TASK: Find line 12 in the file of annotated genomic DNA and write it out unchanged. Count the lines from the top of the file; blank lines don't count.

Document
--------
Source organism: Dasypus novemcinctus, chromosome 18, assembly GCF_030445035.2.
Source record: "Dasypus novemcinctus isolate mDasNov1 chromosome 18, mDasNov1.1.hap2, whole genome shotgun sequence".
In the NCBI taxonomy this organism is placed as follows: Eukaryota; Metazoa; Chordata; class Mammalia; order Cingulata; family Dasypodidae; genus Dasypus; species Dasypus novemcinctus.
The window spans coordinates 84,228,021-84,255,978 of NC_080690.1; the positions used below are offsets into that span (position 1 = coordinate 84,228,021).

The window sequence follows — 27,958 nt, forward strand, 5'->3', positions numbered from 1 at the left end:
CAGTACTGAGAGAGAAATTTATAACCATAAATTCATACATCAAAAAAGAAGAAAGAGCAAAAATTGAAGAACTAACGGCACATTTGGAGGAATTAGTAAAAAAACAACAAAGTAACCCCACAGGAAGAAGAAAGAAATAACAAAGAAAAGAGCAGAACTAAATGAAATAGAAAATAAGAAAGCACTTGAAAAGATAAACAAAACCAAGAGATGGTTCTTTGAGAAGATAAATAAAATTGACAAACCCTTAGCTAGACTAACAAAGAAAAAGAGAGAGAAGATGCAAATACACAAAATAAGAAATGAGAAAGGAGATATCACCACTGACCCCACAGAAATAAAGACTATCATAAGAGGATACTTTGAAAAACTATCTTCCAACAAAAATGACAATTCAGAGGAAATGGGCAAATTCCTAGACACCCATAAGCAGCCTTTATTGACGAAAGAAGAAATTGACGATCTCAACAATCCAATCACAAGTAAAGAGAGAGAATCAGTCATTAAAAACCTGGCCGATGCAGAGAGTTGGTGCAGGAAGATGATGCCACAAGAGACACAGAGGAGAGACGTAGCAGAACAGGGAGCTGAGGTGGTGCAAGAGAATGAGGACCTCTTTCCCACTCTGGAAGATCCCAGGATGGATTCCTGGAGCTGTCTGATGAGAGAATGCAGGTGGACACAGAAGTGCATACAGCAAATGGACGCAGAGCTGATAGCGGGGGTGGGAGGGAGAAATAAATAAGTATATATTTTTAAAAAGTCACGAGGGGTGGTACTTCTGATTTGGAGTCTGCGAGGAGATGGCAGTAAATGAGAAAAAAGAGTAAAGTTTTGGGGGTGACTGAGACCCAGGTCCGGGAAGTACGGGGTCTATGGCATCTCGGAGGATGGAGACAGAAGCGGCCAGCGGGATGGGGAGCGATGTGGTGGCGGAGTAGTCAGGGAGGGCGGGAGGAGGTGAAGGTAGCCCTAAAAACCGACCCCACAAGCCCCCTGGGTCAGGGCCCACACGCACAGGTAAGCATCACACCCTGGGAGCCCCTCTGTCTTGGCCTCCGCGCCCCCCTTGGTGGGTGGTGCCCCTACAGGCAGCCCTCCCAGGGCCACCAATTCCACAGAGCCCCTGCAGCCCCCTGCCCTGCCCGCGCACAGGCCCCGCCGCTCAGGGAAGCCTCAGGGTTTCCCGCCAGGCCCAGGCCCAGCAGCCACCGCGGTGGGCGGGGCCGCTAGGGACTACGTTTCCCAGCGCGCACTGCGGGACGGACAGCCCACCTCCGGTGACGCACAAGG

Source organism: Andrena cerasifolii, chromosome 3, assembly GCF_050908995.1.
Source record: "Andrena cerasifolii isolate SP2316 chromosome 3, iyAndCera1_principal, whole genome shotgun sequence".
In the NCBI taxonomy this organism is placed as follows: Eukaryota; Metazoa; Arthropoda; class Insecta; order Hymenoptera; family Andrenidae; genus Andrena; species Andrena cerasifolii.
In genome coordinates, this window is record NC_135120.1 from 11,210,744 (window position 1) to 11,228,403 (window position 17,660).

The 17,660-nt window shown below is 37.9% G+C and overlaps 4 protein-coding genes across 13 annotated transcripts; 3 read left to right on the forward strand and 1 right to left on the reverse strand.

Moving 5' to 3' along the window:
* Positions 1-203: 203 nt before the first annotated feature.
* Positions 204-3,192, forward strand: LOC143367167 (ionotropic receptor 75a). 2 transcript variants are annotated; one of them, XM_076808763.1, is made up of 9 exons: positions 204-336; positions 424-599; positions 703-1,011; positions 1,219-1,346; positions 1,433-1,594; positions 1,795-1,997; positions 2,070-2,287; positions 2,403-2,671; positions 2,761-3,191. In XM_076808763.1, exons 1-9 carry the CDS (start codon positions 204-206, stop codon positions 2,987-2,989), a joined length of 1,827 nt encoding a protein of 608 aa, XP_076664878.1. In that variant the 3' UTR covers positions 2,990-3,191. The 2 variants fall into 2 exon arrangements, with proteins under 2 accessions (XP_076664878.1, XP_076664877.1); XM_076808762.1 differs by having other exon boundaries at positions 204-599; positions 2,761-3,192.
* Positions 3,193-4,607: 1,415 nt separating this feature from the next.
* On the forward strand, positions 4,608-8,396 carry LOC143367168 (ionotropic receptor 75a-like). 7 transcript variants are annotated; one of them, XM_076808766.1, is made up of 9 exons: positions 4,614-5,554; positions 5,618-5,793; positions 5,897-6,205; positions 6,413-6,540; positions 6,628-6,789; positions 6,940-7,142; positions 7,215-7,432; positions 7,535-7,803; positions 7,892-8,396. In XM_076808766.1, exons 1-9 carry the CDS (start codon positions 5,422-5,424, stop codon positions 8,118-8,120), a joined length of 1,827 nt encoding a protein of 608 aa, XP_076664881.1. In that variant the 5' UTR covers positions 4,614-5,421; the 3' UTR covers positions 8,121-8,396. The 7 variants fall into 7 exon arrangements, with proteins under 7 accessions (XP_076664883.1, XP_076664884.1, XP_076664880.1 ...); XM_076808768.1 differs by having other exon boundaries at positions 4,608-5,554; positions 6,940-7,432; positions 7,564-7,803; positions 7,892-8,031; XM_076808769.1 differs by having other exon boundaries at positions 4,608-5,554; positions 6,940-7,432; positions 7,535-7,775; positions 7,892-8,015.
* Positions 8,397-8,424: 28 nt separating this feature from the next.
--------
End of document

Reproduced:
Moving 5' to 3' along the window: